9 strategies employers use to keep people from drinking too much at the holiday party

What Not to Do At Your Company Holiday Party
What Not to Do At Your Company Holiday Party

As our wild holiday party stories prove — no matter how much warning they're given, some people just can't help but let loose during the company holiday party.

And this is a real concern for employers.

Of the almost 400 human resources professionals who plan to sponsor an end-of-year or holiday party surveyed by the Society of Human Resources Management (SHRM) this November, 41% said they don't plan on serving alcohol at all. This is up from 39% in 2012.

Of those who do plan on offering libations, almost half (47%) said they would regulate alcohol consumption at the party in some way.

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"Holiday or end-of-year parties are great opportunities for employers to team build, acknowledge individual and company achievements, and boost employee morale," Sherry Dixon, senior vice president with Adecco Staffing USA, tells Business Insider. "While it's important to give employees the opportunity to let loose a little, it's also critical to keep things professional."

Keeping things professional is a major concern for employers because of liability issues, says Roy Cohen, a career coach and author of "The Wall Street Professional's Survival Guide."

"When problems occur at holiday parties, there is real potential for the company and corporate brand to be tarnished," he tells Business Insider. "That opportunity cost is significant. Many more companies are aware of the impact on reputation and the power of the internet to broadcast bad behavior immediately and for eternity."

While employers obviously have no way to control what goes on at the holiday after-party, here are nine ways they can keep people from drinking too much on the company's watch:

1. Provide drink tickets


Most (71%) of the employers offering alcohol at a year-end or holiday party surveyed said they planned to keep people from drinking too much by providing drink tickets or a drink maximum.

"Not only does this help keep everyone safe, it also could be helpful in preventing employees from saying or doing discriminatory or offensive things while under the influence," says Gretchen Van Vlymen, human resources practice leader at StratEx, a human resources service and software company.

2. Set expectations of good behavior up front.


Van Vlymen says there tends to be an uptick in sexual harassment complaints following holiday parties where heavy drinking is involved, which is why her company advises clients to remind employees beforehand that the handbook policies on harassment still stand and drunkenness isn't a valid defense for such behavior.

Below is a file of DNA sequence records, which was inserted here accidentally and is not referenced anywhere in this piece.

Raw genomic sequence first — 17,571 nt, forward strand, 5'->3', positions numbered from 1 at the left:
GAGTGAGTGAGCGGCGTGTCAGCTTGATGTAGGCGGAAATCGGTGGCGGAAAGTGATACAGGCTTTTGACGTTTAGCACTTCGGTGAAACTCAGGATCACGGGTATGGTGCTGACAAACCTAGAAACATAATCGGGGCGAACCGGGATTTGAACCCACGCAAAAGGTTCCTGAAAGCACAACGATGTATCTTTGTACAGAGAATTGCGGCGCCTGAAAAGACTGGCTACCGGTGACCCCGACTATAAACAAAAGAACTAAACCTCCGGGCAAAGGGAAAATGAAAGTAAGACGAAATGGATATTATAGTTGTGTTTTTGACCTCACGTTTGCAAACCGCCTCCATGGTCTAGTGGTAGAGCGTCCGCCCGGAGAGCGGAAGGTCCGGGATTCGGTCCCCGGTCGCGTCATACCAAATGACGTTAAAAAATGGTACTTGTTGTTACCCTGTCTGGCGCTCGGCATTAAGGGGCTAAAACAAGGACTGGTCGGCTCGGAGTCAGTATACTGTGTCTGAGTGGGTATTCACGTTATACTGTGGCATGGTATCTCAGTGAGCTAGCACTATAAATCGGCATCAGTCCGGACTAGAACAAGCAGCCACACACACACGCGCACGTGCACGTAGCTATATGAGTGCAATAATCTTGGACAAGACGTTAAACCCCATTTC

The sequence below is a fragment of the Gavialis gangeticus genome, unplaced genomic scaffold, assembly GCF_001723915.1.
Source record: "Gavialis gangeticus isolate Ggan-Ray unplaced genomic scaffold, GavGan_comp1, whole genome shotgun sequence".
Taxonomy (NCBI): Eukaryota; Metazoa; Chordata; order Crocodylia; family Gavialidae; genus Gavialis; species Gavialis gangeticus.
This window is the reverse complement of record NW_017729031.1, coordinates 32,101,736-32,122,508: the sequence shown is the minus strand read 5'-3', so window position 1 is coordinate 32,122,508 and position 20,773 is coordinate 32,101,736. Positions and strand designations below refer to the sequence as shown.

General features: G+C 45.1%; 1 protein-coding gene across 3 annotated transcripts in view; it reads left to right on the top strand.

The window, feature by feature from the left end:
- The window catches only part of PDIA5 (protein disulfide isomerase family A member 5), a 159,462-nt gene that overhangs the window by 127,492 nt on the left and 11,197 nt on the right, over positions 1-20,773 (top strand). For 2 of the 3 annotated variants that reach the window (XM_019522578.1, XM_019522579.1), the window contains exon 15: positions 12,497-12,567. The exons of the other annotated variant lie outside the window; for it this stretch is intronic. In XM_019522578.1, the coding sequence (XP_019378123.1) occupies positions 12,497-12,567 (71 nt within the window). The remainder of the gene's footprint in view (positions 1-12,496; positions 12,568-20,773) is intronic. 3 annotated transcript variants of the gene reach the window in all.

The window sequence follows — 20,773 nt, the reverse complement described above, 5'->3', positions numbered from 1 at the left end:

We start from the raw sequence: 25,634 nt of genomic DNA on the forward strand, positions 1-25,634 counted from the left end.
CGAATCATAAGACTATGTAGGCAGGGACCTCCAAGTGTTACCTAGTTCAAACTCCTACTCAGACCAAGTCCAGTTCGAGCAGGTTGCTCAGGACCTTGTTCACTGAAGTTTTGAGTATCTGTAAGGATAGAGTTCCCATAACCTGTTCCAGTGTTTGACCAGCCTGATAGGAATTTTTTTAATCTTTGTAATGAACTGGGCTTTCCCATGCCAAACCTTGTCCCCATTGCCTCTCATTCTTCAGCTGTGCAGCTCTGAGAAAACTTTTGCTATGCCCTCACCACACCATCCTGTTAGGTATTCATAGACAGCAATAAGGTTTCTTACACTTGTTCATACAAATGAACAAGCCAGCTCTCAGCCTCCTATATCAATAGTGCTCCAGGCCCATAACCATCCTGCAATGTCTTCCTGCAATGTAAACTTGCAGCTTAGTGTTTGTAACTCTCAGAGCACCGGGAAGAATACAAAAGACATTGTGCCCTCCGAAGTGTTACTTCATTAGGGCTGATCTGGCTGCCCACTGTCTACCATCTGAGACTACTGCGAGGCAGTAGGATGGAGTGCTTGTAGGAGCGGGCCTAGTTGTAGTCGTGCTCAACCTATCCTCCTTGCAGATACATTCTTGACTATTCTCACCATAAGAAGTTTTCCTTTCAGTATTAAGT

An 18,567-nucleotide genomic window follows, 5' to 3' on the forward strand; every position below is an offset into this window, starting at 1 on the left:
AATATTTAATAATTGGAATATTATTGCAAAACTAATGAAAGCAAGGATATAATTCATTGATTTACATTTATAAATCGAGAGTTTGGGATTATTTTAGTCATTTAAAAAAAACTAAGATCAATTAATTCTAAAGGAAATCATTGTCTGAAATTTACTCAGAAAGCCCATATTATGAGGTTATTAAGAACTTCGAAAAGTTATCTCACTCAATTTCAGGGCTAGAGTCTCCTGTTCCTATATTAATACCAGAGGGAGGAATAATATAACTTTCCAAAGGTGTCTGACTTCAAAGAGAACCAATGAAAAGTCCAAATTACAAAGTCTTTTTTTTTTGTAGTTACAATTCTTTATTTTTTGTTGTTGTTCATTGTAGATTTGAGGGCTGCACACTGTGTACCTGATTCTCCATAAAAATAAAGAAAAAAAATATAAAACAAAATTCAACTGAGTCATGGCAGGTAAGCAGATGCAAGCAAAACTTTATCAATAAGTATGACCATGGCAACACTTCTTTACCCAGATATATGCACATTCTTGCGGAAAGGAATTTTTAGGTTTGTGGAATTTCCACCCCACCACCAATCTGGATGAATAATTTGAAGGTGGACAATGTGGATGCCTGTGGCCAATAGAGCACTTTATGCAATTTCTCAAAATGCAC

"To encourage professionalism at your office party, it is okay to set expectations beforehand," Dixon says. "In a kind and non-threatening manner, ask employees to limit alcohol consumption at the celebration, reminding them that inappropriate behaviors take away from team bonding."

Meredith Hurst, a partner at Thomas Mansfield, an employment law consulting firm, says a gentle reminder usually does the trick without putting the dampeners on the party. "In the vast majority of cases, trusting staff to act in the right way can reap its own rewards," she tells Business Insider.

Another tack Van Vlyme says some employers take, though, is to ask employees to sign an acknowledgment of the handbook policies on harassment and discrimination prior to the start of the party.

3. Don't offer hard liquor.

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A quarter of the human resources professionals surveyed reported they would only serve certain types of alcohol, like beer or wine.

"There is a major upside in preventing employees from being overserved by prohibiting shots at the open bar," Van Vlymen says.

4. Don't make drinking the main event.


While alcohol can still be part of the celebration, Dixon says some companies play down its role by diversifying activities.

Employees are able to have fun together away from the bar with things like ice skating, going to a sporting event, or volunteering as a team, which can then be followed by a happy hour or dinner.

5. Make employees pay for their alcohol.


Almost 20% of employers surveyed by SHRM said they would only offer a cash bar.

6. Serve alternatives to booze.

Julie Zeveloff/Business Insider

Ensuring there's enough food for the group or providing festive, non-alcoholic drink options can also limit or buffer alcohol consumption at holiday parties, Dixon says.

7. Invite the family.

U.S. Army Corps of Engineers Europe District/flickr

More and more company holiday events include children, Cohen says: "Having kids there makes it far easier to limit availability of alcohol, and it also encourages proper behavior."

8. Strategize the day and time.

Flickr / Mislav Marohnić

Dixon says employers sometimes opt for daytime events like in-office lunches, which makes it easier to not serve alcohol.

Other employers may hold the party on a weeknight with the idea that employees will party more responsibly when they have work the next day.

9. Forgo alcohol entirely.

Kristoffer Trolle/flickr

Perhaps the most obvious solution to the issue of inebriation is not offering alcohol at all, which, as we already reported, is a fairly popular option for employers.

In addition to eliminating a major liability, another upside for employers not serving alcohol is that parties will cost much less to host.

See delicious non-alcoholic drinks for winter:

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